Letters from our Readers: Geography, traffic can slow response times 

The Sunday letter complaining about slow police response times for nonemergency calls should have factored the traffic, one-way streets and hills into the equation. Though it is true The City is 49 square miles, the letter writer’s 7-mile maximum distance is an illusion, in practice. This theory would only apply if it were possible to drive from point A to point B in a straight line from any place in town. Nice idea, but totally unworkable.

The writer’s proposal to upgrade the Police Department’s information technology would also be costly since the best and the brightest in our digital community don’t work for free, and new equipment and software are expensive. Until The City pulls itself out of the red, paperwork and desk time will remain a fact of life here.” Our police are to be commended for protecting the citizens of San Francisco despite such setbacks.

Jeanne Wasserman, San Francisco

City just abusing science

If “willful ignorance” applies to a creationist who refuses to acknowledge the difference between a Bronze Age story and modern biology, then it also applies to a San Francisco supervisor who refuses to acknowledge the difference between ionizing radiation and electromagnetism.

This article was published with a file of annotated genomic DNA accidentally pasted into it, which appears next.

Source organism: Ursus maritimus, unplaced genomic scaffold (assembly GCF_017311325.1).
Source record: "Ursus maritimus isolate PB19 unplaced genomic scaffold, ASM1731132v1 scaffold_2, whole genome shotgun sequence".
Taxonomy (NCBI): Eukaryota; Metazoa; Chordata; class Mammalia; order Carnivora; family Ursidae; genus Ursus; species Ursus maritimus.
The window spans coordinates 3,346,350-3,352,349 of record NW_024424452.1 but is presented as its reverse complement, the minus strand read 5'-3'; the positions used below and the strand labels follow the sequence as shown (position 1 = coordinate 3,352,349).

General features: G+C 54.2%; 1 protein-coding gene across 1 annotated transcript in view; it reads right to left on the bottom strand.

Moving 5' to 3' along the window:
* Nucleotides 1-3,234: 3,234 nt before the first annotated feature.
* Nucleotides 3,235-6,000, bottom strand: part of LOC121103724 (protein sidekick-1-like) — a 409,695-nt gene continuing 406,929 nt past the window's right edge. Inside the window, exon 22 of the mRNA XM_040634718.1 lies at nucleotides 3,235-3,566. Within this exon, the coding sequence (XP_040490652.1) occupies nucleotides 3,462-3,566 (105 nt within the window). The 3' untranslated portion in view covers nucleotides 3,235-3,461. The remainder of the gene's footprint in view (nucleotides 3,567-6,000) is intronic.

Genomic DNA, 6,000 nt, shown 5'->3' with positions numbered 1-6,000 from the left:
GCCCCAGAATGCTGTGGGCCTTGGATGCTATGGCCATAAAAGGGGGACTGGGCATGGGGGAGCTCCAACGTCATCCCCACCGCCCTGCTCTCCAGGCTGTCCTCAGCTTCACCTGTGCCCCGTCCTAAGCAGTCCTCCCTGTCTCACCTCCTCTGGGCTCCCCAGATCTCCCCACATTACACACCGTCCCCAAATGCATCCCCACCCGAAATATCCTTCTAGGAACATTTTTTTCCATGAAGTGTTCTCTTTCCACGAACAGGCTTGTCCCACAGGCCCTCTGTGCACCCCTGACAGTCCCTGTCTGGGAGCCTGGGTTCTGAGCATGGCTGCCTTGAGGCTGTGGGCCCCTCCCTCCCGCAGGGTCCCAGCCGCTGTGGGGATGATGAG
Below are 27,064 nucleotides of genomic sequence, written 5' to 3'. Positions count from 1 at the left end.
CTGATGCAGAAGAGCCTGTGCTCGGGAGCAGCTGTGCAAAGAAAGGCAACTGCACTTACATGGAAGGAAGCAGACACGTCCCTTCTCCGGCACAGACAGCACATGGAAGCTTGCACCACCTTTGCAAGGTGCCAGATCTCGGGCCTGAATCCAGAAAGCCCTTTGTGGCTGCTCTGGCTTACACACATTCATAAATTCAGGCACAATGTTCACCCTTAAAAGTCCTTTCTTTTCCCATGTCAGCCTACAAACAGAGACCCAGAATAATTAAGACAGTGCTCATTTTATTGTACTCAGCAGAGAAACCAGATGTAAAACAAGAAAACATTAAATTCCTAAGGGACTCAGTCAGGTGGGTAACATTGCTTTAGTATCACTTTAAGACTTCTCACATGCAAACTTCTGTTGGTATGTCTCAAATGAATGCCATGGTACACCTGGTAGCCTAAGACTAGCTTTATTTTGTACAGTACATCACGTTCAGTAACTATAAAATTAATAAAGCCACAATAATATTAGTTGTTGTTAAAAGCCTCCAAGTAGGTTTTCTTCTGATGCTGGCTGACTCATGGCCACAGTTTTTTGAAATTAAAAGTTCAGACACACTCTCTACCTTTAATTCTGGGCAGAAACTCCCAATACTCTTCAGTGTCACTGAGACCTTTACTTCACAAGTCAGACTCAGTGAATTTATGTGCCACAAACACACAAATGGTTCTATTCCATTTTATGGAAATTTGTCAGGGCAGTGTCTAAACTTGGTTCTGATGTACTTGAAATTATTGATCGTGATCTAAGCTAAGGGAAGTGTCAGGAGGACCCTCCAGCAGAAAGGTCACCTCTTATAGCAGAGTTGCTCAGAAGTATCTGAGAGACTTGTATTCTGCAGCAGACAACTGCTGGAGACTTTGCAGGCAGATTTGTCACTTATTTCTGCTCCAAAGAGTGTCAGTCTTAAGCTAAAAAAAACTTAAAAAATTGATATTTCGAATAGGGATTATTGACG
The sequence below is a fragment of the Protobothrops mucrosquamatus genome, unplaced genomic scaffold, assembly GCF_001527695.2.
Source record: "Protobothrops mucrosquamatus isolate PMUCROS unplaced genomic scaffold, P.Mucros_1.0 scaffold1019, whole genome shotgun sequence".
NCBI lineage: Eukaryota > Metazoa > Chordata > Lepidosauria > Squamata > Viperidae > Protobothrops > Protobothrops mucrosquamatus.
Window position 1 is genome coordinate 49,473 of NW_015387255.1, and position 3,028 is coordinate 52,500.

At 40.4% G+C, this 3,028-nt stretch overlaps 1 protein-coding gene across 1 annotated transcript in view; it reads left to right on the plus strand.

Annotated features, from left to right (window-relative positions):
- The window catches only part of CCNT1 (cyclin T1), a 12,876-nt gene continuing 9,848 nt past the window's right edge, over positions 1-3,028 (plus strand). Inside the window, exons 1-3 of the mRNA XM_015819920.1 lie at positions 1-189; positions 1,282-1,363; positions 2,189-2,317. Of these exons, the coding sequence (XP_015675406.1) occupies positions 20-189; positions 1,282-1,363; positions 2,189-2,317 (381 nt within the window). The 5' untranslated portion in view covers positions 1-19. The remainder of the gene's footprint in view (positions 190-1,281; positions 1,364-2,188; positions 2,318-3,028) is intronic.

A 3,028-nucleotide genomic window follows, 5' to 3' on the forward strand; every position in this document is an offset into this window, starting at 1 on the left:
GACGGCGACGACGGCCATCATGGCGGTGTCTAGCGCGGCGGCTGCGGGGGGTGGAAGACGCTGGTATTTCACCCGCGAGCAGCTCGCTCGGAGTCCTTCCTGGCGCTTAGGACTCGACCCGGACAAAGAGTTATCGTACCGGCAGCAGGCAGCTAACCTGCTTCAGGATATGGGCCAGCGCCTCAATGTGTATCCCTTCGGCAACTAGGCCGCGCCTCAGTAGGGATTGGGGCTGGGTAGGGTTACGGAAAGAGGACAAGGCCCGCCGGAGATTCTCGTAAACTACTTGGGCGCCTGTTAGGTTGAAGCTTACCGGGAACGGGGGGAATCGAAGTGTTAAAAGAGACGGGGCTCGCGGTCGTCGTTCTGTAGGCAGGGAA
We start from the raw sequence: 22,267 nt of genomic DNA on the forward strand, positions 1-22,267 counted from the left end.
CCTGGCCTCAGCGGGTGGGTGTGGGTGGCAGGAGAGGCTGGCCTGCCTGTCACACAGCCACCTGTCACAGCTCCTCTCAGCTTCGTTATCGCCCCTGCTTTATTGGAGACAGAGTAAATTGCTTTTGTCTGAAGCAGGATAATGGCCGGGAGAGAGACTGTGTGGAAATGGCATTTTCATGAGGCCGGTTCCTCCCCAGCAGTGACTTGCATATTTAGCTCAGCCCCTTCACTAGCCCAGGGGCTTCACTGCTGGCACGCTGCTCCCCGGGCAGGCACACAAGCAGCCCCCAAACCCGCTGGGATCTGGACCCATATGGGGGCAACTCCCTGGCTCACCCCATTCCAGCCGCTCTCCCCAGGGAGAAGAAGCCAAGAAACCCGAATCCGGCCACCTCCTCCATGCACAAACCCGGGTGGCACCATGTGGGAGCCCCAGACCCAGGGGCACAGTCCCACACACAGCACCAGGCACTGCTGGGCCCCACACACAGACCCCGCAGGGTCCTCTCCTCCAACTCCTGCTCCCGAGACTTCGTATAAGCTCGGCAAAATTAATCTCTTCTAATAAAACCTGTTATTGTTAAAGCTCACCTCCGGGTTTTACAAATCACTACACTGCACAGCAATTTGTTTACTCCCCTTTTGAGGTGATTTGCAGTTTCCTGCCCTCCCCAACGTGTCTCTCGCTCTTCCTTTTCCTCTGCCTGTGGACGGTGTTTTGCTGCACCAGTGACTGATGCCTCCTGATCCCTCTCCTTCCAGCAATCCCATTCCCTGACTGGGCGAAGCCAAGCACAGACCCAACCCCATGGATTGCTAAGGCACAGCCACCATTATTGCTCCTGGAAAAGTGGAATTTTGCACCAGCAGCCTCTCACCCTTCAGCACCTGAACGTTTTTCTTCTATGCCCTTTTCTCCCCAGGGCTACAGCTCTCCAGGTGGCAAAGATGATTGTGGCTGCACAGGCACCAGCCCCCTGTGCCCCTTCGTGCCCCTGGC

The City’s new law requiring retailers to post the “radiation” levels of cell phones is an abuse of science. The studies have been done. Cell phone transmissions, like TV signals and sunshine, are made of the same harmless stuff, and to imply otherwise is willful grandstanding.

Jose Segue, San Francisco

No ‘progression’ in SF

The Examiner’s Monday story about a proposed business outreach center noted that in 1981 there were roughly 600,000 jobs in The City. In 2008, there were 595,000 jobs. In more than 25 years, we not only have not added jobs, we lost 5,000.

This is a result of the well-meaning but misguided direction San Francisco government has taken since the so-called progressives have dominated our city’s Board of Supervisors. Their “progression” has led to decades of recession for The City.

Michael McGreevy, San Francisco

No opinion needed

To be sure, if the Mexican drug lords started lobbing bombs onto Arizona border towns because they thought world opinion would prevent a forceful American response, Mexican drug lords might be tempted to do it. So what if Italy, Sudan, France, Sierra Leone and a circus tent full of clowns have a problem with Israeli self-determination? Serious people never asked their opinion.

Paul Burton, San Francisco

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Staff Report

Staff Report

A daily newspaper covering San Francisco, San Mateo County and serving Alameda, Marin and Santa Clara counties.
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